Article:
Just as global markets were starting to show real fear that the U.S. would hit the debt ceiling deadline and default, Congress moved closer to a deal and stock prices have started to rise. As the Financial Times reports, the S&P 500 rose 1.3 percent, while Europe's Stoxx 600 index climbed 1.7 percent higher. Stocks are rebounding from "near one-month lows" associated with continuing government shutdown and impending default.
Although Wall Street initially looked like it wasn't taking the default threat too seriously, this week delivered more signs markets were worried that Congress really would blow up the economy. As of Wednesday, average daily trading of credit default swaps (CDS) increased significantly. As Tracy Alloway and Vivianne Rodrigues at the Financial Times explain [emphasis ours]:
The spike in trading activity is unusual for US sovereign CDS, which is traditionally a very thinly traded market. Traders often say that buying protection on the possibility of the US government restructuring or defaulting on its debt, is akin to buying insurance for the end of the world.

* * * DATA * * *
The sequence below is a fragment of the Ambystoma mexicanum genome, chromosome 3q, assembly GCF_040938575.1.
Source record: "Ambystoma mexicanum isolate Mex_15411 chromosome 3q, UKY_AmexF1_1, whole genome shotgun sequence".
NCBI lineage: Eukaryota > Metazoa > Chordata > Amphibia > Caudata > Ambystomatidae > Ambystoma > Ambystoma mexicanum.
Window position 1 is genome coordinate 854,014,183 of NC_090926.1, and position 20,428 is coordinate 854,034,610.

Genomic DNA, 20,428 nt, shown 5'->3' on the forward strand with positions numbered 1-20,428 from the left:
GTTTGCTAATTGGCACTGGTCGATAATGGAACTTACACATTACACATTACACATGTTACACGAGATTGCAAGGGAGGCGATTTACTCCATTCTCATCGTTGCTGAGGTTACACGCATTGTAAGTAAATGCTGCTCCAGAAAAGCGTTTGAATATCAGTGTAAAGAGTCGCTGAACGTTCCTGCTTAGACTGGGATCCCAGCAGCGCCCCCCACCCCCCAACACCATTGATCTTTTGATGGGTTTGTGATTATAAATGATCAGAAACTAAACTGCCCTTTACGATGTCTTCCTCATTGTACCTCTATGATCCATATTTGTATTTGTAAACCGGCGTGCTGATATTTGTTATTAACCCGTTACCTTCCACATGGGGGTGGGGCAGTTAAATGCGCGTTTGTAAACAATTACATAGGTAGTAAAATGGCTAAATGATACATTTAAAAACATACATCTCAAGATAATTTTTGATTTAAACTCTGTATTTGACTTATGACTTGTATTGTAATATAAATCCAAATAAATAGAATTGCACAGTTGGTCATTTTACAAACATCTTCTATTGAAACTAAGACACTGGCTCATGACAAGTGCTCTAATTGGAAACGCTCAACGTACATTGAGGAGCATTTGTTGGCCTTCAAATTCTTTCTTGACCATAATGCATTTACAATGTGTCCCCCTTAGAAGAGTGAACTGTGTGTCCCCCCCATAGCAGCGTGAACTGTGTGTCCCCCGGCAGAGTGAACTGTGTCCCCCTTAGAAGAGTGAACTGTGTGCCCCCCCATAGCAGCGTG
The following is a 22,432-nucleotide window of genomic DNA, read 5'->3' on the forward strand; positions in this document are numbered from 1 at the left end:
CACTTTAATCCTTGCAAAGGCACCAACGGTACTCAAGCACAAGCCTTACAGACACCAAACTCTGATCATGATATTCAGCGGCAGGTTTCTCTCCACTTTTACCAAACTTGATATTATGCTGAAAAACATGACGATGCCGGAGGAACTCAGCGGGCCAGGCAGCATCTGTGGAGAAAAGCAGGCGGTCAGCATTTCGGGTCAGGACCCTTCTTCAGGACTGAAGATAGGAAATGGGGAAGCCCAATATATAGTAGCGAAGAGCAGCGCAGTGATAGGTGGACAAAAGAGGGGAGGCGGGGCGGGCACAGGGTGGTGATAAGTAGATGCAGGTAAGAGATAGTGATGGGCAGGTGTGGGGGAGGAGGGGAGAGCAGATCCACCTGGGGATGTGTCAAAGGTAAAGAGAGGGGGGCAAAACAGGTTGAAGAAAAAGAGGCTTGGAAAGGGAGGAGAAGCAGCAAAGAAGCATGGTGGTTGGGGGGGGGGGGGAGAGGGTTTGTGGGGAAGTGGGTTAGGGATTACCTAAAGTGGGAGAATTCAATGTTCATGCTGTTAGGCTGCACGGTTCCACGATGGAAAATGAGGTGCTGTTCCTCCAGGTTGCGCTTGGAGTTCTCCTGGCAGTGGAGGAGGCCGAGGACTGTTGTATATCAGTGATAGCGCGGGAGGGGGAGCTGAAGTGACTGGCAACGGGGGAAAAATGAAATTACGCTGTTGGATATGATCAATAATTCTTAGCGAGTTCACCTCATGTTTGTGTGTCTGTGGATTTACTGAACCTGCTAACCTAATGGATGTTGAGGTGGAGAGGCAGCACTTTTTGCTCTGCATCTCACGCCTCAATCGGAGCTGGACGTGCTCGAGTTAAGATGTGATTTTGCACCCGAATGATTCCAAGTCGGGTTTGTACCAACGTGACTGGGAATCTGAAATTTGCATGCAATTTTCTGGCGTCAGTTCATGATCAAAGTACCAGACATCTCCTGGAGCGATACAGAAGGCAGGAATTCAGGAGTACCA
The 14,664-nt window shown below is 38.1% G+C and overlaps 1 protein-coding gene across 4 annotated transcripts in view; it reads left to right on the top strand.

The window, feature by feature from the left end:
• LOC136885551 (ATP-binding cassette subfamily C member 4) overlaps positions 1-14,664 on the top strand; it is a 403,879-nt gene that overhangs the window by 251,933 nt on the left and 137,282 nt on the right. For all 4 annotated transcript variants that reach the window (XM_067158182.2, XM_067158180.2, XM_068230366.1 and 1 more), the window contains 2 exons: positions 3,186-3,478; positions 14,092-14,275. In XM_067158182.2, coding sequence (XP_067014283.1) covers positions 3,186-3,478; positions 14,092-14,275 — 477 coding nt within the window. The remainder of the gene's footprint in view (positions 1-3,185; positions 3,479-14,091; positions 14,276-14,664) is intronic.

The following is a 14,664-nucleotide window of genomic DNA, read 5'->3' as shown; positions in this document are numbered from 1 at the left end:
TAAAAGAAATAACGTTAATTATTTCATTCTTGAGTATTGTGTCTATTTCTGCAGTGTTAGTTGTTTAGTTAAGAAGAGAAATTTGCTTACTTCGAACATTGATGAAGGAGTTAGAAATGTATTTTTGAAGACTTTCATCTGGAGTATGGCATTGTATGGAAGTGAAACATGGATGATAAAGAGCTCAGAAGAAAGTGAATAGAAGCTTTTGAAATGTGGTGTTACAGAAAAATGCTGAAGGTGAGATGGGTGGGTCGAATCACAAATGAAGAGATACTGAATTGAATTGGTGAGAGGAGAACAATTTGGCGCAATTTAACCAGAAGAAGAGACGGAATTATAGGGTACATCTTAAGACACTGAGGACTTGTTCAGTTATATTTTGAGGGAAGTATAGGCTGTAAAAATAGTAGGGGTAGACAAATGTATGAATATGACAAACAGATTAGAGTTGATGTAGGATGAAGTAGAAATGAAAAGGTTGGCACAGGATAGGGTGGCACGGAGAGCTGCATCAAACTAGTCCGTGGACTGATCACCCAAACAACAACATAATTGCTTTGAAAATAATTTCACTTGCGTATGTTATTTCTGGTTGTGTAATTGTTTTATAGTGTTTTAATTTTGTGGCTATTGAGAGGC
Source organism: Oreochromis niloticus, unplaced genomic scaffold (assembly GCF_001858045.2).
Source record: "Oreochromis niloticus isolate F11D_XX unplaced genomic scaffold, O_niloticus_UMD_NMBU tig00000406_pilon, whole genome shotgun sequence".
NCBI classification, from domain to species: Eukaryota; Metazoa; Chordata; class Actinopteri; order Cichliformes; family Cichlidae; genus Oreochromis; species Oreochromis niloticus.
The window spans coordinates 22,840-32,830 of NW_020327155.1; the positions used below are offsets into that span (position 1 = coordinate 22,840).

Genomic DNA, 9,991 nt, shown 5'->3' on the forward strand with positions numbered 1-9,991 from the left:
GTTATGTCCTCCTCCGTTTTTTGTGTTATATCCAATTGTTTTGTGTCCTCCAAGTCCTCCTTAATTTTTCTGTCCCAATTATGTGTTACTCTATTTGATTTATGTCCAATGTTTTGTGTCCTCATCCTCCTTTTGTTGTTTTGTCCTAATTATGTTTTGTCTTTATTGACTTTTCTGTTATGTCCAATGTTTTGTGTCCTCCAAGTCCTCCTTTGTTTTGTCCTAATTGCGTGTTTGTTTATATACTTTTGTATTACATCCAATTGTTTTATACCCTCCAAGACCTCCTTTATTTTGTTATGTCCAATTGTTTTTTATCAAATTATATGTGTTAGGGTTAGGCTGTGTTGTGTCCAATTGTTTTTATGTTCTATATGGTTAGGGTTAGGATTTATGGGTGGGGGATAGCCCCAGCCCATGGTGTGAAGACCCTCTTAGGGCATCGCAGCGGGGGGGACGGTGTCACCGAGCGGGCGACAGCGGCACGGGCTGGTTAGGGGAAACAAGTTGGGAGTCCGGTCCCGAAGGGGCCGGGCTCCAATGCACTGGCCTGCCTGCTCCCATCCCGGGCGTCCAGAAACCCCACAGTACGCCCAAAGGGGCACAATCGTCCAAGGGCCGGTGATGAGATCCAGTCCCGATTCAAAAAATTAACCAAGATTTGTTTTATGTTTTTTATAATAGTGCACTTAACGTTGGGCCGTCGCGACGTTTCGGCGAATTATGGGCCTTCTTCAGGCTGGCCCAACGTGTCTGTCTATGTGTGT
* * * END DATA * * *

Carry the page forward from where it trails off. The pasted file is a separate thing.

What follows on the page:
“It’s pretty incredible to see this market suddenly going from zero to 100 in just one week,” said one CDS trader.
Yesterday, Fidelity Investments sold off all of its U.S. debt holdings coming due in late October and November. Treasury Secretary Jack Lew warned Thursday morning that markets were starting to move based on default fears: "Trying to time a debt-limit increase to the last minute could be very dangerous. If Congress does not act and the U.S. suddenly cannot pay its bills, the repercussions would be serious." Lew told the Senate Finance Committee that "rising yields on short-term Treasuries and measures of stock-market volatility" had him concerned. Thursday marks one week before the debt ceiling deadline.
Hong Kong's stock exchange took deliberate, protective action against U.S. default Thursday morning when it "increased the margin demanded from investors that use short-dated U.S. Treasury bills as collateral for trading." The Hong Kong Money Authority confirmed that what Congress decides to do about the debt ceiling will have global repercussions: "We will watch the markets closely and consider appropriate measures as required."
Despite these signs of fear in the markets, news of House Speaker John Boehner's proposed short-term deal led the Dow Jones to have its best rally since June. But we aren't out of the woods yet. Even though Congress might reach a short-term debt ceiling agreement this week, there's no sign that the shutdown will end anytime soon. That's not good for business or global faith in America's economy.